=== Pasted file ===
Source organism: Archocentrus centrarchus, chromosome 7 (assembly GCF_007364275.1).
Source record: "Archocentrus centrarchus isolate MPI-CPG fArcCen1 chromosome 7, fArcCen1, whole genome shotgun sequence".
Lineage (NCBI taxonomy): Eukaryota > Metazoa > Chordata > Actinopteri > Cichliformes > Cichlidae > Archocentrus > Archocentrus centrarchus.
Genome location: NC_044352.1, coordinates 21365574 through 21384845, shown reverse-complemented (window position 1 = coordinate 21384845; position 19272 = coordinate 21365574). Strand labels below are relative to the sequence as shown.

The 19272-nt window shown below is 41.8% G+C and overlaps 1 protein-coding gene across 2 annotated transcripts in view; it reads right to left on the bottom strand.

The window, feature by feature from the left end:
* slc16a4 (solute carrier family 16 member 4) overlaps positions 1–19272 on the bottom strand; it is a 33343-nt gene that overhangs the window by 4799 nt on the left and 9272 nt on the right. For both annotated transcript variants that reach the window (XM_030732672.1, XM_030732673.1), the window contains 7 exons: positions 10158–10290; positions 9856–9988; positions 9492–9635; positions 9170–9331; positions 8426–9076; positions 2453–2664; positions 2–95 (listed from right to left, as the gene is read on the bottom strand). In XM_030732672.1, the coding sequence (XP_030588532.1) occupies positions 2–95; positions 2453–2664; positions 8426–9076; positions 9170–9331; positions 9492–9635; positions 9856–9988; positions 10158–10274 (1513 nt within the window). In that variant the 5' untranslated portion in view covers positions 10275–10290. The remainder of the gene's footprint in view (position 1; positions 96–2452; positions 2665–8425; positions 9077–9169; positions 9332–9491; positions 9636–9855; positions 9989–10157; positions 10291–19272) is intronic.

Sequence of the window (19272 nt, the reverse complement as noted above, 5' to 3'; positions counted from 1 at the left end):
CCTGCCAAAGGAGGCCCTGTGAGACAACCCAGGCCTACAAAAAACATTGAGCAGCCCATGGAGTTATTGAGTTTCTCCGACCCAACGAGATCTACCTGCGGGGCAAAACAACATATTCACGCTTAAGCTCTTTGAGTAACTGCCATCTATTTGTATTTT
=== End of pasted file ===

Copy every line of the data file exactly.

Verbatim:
Source organism: Archocentrus centrarchus, chromosome 7 (assembly GCF_007364275.1).
Source record: "Archocentrus centrarchus isolate MPI-CPG fArcCen1 chromosome 7, fArcCen1, whole genome shotgun sequence".
Lineage (NCBI taxonomy): Eukaryota > Metazoa > Chordata > Actinopteri > Cichliformes > Cichlidae > Archocentrus > Archocentrus centrarchus.
Genome location: NC_044352.1, coordinates 21365574 through 21384845, shown reverse-complemented (window position 1 = coordinate 21384845; position 19272 = coordinate 21365574). Strand labels below are relative to the sequence as shown.

The 19272-nt window shown below is 41.8% G+C and overlaps 1 protein-coding gene across 2 annotated transcripts in view; it reads right to left on the bottom strand.

The window, feature by feature from the left end:
* slc16a4 (solute carrier family 16 member 4) overlaps positions 1–19272 on the bottom strand; it is a 33343-nt gene that overhangs the window by 4799 nt on the left and 9272 nt on the right. For both annotated transcript variants that reach the window (XM_030732672.1, XM_030732673.1), the window contains 7 exons: positions 10158–10290; positions 9856–9988; positions 9492–9635; positions 9170–9331; positions 8426–9076; positions 2453–2664; positions 2–95 (listed from right to left, as the gene is read on the bottom strand). In XM_030732672.1, the coding sequence (XP_030588532.1) occupies positions 2–95; positions 2453–2664; positions 8426–9076; positions 9170–9331; positions 9492–9635; positions 9856–9988; positions 10158–10274 (1513 nt within the window). In that variant the 5' untranslated portion in view covers positions 10275–10290. The remainder of the gene's footprint in view (position 1; positions 96–2452; positions 2665–8425; positions 9077–9169; positions 9332–9491; positions 9636–9855; positions 9989–10157; positions 10291–19272) is intronic.

Sequence of the window (19272 nt, the reverse complement as noted above, 5' to 3'; positions counted from 1 at the left end):
CCTGCCAAAGGAGGCCCTGTGAGACAACCCAGGCCTACAAAAAACATTGAGCAGCCCATGGAGTTATTGAGTTTCTCCGACCCAACGAGATCTACCTGCGGGGCAAAACAACATATTCACGCTTAAGCTCTTTGAGTAACTGCCATCTATTTGTATTTT